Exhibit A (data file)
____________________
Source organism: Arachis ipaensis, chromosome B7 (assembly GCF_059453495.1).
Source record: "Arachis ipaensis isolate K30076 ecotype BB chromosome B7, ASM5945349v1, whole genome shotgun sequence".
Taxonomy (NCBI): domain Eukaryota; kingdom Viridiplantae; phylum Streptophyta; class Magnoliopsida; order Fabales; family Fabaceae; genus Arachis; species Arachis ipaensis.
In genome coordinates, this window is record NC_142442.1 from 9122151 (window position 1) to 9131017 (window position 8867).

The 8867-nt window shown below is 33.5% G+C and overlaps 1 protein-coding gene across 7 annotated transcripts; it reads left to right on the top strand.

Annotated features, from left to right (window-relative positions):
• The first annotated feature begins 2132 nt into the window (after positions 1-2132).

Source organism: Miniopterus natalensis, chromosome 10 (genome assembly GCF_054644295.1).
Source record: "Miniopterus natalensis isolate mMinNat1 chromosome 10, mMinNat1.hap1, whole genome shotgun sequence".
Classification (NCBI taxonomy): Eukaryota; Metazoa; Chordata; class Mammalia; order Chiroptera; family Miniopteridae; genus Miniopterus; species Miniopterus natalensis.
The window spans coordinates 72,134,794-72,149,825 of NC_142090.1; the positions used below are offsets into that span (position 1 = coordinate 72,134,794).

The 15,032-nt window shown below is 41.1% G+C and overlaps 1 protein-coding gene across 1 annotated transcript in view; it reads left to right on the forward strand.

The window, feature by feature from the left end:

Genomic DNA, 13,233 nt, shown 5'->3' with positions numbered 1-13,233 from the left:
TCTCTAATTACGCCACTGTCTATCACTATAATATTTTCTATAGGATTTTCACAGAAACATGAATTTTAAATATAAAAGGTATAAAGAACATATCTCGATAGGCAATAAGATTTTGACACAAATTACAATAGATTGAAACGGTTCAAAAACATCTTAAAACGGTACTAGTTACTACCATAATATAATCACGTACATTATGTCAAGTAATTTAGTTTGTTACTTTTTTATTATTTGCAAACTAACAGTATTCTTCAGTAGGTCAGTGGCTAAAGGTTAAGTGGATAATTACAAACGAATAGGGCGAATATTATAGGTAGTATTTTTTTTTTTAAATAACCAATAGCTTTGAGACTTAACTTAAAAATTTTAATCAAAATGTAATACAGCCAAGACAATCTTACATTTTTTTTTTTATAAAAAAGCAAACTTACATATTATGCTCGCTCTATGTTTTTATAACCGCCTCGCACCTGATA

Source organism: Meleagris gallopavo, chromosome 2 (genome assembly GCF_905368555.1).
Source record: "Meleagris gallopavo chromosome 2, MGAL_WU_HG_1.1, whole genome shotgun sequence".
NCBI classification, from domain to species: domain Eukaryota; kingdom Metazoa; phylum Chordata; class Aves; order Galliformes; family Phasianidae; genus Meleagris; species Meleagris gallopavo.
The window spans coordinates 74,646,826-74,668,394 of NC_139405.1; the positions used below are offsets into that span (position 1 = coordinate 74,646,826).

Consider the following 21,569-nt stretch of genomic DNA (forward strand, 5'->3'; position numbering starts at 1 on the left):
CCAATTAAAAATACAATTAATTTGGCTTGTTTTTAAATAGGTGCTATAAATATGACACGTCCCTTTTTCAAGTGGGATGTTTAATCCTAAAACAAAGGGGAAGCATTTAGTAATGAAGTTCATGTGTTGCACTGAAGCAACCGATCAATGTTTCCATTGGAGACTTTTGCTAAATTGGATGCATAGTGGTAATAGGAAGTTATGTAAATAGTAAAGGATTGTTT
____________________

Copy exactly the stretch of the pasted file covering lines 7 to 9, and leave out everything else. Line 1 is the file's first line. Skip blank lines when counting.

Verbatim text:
• The first annotated feature begins 2132 nt into the window (after positions 1-2132).

Source organism: Miniopterus natalensis, chromosome 10 (genome assembly GCF_054644295.1).
Source record: "Miniopterus natalensis isolate mMinNat1 chromosome 10, mMinNat1.hap1, whole genome shotgun sequence".